A Moleskine Diary Review.
Organisational Tools for the Disorganised
The 2018 Moleskine diaries are due to be released soon, so I thought I would review mine.
As someone who thinks in patterns and has some neurotic tendencies, the last few years any semblance of organisation has evaporated. My long job list are dragged about for weeks. Sometimes can feel like my positivity shows only on through my overestimation of how much I can get through in a day. I know, it is a normal bi-product of working from home. But the past year my productivity has gone way down and my confidence with it. Part of it is a particularly challenging series I began, but I began to feel demoralised at my progress.
I stumbled across moleskine diaries, when I was looking for sketchbooks. Long ago I discovered ugly, practical or bulky meant, it would not be used. So stalling my tinge of guilt, I picked the "Le Petit Prince Limited Edition". Pretty enough, but not to precious to use.
With the weekly layout, I keep a running job list, shopping list etc. which when you think in patterns, is very helpful. Everyday I can look to the most important and most urgent jobs, rather than rewrite the job list.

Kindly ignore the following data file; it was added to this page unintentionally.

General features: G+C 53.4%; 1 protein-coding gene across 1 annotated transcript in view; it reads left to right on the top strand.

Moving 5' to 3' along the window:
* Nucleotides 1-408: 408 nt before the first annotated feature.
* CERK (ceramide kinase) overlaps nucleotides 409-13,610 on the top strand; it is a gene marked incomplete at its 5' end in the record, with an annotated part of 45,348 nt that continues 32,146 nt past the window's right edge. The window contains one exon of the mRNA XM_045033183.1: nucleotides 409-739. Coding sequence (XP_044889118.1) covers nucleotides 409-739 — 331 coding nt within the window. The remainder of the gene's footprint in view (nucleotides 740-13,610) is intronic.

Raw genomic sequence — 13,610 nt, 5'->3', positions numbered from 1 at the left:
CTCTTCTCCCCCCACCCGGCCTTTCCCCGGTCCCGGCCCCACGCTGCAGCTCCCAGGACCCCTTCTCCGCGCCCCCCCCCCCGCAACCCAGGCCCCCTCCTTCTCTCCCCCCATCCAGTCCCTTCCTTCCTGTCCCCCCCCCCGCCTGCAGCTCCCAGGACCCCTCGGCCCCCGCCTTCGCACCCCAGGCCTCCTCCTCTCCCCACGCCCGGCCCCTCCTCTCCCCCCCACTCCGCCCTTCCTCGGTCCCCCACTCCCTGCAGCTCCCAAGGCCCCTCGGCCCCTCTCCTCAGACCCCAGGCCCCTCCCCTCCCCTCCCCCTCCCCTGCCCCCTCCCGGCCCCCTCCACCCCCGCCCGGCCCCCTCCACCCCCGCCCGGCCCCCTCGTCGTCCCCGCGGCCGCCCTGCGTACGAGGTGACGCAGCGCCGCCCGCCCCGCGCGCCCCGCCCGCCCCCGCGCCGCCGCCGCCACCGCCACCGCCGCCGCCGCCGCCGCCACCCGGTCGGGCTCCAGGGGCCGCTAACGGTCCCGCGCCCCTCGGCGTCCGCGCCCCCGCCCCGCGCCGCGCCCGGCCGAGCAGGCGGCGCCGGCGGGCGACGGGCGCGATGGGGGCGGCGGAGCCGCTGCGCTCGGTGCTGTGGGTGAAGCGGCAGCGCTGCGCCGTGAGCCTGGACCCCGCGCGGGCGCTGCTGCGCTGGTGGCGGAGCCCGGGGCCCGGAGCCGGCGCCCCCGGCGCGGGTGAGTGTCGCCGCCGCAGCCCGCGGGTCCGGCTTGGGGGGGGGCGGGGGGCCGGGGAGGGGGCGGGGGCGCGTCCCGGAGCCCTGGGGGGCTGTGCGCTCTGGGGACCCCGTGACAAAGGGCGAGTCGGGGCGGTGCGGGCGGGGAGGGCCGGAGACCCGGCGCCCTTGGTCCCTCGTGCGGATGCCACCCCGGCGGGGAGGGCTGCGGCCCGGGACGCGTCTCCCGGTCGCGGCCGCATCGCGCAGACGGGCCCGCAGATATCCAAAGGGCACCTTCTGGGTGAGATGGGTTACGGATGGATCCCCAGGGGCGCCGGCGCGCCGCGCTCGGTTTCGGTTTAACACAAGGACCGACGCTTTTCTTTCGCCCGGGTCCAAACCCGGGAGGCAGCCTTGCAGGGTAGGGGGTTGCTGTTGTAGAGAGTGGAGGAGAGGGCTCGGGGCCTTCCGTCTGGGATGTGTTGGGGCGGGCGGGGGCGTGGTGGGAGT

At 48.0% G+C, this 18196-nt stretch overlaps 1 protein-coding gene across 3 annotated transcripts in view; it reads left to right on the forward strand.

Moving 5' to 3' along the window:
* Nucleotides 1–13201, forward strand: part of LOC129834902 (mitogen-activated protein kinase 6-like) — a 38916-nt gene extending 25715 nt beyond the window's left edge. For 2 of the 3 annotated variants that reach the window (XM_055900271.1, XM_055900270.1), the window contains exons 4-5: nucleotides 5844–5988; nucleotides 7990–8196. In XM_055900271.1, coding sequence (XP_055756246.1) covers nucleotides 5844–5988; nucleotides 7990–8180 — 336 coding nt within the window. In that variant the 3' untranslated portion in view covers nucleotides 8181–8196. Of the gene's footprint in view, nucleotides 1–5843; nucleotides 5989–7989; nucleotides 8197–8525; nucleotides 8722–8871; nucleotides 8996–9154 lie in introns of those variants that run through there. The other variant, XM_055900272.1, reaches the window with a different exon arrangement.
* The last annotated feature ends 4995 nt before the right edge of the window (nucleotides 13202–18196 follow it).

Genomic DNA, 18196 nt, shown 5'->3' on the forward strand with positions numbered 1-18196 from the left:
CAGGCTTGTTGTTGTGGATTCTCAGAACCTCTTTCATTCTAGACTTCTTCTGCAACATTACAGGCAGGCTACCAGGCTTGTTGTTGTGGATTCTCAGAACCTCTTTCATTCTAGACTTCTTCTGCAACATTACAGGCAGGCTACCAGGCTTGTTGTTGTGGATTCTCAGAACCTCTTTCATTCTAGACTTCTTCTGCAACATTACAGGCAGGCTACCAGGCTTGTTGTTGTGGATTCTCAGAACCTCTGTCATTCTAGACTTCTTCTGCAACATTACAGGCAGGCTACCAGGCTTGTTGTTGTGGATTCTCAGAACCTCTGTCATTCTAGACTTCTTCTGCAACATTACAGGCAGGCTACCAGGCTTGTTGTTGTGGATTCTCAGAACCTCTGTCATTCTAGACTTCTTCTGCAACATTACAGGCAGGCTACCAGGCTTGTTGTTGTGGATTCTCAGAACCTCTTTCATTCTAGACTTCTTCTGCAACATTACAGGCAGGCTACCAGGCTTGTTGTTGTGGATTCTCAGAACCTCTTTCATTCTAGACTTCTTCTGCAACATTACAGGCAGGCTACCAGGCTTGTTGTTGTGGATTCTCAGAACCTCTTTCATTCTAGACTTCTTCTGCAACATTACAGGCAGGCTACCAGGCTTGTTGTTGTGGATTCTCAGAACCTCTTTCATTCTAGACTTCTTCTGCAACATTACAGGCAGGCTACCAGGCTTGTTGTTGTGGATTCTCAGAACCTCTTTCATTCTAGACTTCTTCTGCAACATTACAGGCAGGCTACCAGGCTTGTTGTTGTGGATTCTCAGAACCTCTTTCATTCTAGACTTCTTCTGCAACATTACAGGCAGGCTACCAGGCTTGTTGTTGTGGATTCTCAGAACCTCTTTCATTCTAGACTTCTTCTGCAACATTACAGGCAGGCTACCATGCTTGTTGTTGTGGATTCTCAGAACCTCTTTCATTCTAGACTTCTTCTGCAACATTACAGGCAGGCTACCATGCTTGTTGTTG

The only negative is that 2018 Moleskine has not included Le Petit Prince in their limited edition collection. I did love the 18 Month LePetit Prince with the little fox - which looks just like Luna, but they had sold out - so I was hoping for another edition. This years collection includes Peanuts, Alice in Wonderland and Star Wars.
More on "The Little Prince" ...
I recently discovered the story "The Little Price". Published in 1943, its author, pioneering aviator Antoine de Saint Exupery fled to America when his native France fell in the second world war.
It is written originally in french. So I think we miss out on the innate beauty of the language in the translation. The story is delicate and whimsical. Appearing so simple, the story explores loneliness and depersonalisation, love and loss.
In 2015 the Little Prince was made into a movie. The movie adds an extra generation to the storyline. Both the original illustrations and the movie are exquisiteWritten in 1943, it is an poignant enduring story.